365 Words For Clever Kids by Meredith L. Rowe is a sort of SAT primer for little ones that introduces them to extensive new vocabulary quite beyond the typical daily language of most children, and for this reasons I especially love this book. When my sons started to use advanced vocabulary in their general speech the last couple of years (just from hearing them in audiobooks or reading them in stories), I realized how much children pick up early on and immature language is really nothing more than a lack of exposure to higher and more beautiful language. 365 Words For Clever Kids teaches them (obviously) 365 new words, a year’s worth that you can learn one day at a time, or eight per week (the break down in the for every two page layout). Words like acquire, extract, coax, brusque, and exaggerate can enhance their ability to communicate what they are feeling and want to share, and this book sets them up to be able to accomplish this in a fun way. In another 5 years or so, when they take the SATs, you’ll probably be very happy you picked this gem of a book up.
Horse Power- How Horses Changed the World by Jennifer Thermes is the book for horse lovers, and is packed with so much information about the many types of horses, how they live and how they’ve propagated across the world thanks to humans, and especially how they’ve helped people throughout history and their role in creating our current world. It’s filled with beautiful pictures and a book my sons reach for multiple times, and we proudly display it on our bookshelf.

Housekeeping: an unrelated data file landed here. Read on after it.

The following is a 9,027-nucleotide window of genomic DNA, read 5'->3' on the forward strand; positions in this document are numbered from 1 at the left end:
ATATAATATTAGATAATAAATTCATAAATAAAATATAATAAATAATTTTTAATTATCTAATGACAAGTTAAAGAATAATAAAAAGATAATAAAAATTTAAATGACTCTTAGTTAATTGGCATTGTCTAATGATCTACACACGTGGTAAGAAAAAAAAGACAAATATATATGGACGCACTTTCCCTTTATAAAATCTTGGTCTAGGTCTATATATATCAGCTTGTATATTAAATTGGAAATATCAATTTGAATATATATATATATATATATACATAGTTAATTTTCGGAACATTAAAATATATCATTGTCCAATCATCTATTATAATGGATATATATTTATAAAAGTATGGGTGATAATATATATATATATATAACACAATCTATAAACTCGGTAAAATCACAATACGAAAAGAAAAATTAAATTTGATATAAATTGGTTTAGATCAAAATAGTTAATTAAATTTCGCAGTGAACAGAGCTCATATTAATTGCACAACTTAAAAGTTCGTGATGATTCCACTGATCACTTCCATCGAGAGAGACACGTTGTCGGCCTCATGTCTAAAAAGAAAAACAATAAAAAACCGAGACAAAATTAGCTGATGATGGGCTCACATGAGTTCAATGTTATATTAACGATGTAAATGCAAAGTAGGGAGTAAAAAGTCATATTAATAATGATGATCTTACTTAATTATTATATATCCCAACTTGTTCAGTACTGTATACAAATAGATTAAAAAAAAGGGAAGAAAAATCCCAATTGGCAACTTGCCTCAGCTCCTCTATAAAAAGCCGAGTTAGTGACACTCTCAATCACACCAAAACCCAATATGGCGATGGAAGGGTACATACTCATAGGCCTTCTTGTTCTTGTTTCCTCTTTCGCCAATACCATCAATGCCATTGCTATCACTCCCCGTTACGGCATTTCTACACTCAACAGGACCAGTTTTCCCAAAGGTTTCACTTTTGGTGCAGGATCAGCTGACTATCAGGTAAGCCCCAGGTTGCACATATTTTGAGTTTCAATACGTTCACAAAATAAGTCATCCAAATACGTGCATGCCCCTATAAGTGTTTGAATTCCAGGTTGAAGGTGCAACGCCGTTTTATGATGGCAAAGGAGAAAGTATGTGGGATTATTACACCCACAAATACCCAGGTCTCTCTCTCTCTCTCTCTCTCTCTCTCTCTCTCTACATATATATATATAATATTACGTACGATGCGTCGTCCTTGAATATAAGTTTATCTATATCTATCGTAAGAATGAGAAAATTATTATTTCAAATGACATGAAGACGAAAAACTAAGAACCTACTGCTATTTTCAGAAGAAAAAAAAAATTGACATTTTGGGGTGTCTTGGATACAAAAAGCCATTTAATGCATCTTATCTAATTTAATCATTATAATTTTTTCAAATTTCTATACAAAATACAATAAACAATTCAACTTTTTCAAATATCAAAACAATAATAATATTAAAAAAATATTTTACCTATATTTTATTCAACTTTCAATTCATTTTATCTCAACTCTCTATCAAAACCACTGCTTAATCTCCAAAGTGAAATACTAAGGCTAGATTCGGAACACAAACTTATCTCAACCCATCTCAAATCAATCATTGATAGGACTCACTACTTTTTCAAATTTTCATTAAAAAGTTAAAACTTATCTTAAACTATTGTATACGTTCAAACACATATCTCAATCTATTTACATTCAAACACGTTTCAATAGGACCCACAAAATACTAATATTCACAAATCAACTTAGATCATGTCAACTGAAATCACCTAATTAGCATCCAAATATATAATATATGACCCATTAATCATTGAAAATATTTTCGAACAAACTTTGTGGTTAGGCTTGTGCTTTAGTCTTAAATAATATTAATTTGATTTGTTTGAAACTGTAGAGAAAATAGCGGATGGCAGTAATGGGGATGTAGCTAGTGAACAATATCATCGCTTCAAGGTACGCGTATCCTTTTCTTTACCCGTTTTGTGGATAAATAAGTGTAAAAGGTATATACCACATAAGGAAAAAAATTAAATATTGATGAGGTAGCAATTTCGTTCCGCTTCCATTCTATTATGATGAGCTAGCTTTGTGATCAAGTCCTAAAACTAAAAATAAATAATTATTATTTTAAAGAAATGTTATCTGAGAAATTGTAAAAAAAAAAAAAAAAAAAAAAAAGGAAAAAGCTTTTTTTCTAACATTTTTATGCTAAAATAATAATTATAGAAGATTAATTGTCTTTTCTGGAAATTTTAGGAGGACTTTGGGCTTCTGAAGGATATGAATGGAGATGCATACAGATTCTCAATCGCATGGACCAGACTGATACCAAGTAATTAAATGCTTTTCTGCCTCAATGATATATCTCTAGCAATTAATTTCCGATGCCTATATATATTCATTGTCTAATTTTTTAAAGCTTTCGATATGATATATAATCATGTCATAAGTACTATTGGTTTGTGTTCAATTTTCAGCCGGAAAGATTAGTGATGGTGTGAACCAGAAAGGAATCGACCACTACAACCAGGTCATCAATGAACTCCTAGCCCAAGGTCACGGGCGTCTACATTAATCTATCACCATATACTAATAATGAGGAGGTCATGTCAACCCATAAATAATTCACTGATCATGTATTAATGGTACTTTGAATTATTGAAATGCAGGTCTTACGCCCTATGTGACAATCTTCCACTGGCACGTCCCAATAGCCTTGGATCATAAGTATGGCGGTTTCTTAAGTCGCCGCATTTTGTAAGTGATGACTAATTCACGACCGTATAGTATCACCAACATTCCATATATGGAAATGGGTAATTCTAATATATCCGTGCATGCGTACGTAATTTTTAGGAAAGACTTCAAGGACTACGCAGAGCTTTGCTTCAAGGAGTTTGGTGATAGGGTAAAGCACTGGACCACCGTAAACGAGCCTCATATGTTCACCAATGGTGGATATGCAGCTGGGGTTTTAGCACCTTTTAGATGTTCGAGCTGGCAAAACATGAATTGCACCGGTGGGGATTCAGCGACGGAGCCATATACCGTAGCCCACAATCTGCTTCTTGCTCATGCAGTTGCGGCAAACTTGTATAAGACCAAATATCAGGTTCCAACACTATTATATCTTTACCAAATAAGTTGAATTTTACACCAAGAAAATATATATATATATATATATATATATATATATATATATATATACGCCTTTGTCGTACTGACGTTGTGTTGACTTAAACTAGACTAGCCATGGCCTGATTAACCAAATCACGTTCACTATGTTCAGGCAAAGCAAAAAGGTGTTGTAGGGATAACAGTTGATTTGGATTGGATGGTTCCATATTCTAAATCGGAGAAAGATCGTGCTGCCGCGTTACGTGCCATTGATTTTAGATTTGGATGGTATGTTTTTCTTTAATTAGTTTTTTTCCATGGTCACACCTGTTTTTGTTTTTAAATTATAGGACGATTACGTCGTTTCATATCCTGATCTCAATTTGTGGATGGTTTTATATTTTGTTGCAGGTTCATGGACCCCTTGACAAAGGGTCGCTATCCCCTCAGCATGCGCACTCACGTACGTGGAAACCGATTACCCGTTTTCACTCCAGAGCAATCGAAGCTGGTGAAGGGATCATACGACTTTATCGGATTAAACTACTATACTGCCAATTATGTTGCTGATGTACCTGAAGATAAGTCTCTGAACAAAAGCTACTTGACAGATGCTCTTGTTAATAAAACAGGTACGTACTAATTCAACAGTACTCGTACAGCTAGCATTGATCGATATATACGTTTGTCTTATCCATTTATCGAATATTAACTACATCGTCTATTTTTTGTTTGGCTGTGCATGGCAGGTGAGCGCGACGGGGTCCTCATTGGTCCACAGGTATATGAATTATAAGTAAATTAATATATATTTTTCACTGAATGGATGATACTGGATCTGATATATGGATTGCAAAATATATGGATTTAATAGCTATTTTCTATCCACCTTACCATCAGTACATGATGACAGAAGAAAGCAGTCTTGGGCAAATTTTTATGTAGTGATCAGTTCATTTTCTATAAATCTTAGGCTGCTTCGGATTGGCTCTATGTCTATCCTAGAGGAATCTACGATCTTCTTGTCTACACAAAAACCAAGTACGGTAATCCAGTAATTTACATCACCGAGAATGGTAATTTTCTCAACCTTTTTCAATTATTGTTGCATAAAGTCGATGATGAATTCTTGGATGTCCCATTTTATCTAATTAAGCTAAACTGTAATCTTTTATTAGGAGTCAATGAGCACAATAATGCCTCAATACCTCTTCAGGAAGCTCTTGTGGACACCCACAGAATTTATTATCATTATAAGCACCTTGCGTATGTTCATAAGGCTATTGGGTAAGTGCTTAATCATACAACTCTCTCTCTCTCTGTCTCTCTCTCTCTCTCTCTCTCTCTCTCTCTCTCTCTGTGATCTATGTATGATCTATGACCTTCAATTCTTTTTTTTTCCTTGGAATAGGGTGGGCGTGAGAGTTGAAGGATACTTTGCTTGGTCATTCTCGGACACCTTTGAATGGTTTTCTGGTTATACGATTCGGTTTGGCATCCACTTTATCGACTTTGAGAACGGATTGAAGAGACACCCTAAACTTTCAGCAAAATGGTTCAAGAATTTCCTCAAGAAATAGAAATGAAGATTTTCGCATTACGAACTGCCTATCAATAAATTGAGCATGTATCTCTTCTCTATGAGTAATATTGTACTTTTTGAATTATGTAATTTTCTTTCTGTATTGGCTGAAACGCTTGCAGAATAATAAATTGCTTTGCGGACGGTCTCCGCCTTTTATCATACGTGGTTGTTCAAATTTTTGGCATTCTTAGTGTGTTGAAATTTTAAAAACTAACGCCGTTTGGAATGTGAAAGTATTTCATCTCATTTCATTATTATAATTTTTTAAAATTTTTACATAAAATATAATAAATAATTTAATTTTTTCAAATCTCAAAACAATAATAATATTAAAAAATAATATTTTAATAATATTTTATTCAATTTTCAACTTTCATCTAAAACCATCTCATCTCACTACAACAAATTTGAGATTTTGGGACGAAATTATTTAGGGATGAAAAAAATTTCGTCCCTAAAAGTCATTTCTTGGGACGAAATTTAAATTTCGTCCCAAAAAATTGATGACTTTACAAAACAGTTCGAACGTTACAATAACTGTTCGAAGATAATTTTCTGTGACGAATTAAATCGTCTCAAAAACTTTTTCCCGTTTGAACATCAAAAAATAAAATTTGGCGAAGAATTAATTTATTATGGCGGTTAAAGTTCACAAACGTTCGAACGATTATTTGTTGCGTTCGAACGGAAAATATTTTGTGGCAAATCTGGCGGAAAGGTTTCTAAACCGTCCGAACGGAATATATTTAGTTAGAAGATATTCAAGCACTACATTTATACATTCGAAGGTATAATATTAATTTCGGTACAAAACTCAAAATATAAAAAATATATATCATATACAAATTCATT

The Adventurous Kid’s Guide to The World’s Most Mysterious Places by Patrick Makin is the kids’ version of my ideal type of reading- mysteries of the world! There is information about events, places, and objects many of us are just curious about, such as the Tomb of Genghis Kahn and Air Force One, as well as more off-limits or even dangerous places that are shrouded in mystery- Area 51, the Vatican’s secret archives, and the Catacombs of Paris (where people have actually gotten lost and never found again!). This book explores theories surrounding some of these more elusive places in a very kid-friendly way that makes it a fascinating read I also enjoyed.
How to Talk to a Tiger and Other Animals by Jason Bittel talks about how critters in nature communicate with each other, and it’s fascinating! My younger son adores animals and desperately wants to be a veterinarian, and could literally sit for hours perusing this book, reading and rereading facts about many new animals he’s never heard of before, or discovering our previous assumptions about certain animals are wrong, and lots of engrossing trivia about how animals hunt, live, mate, and in general survive, communicate, and protect themselves. We LOVE this book!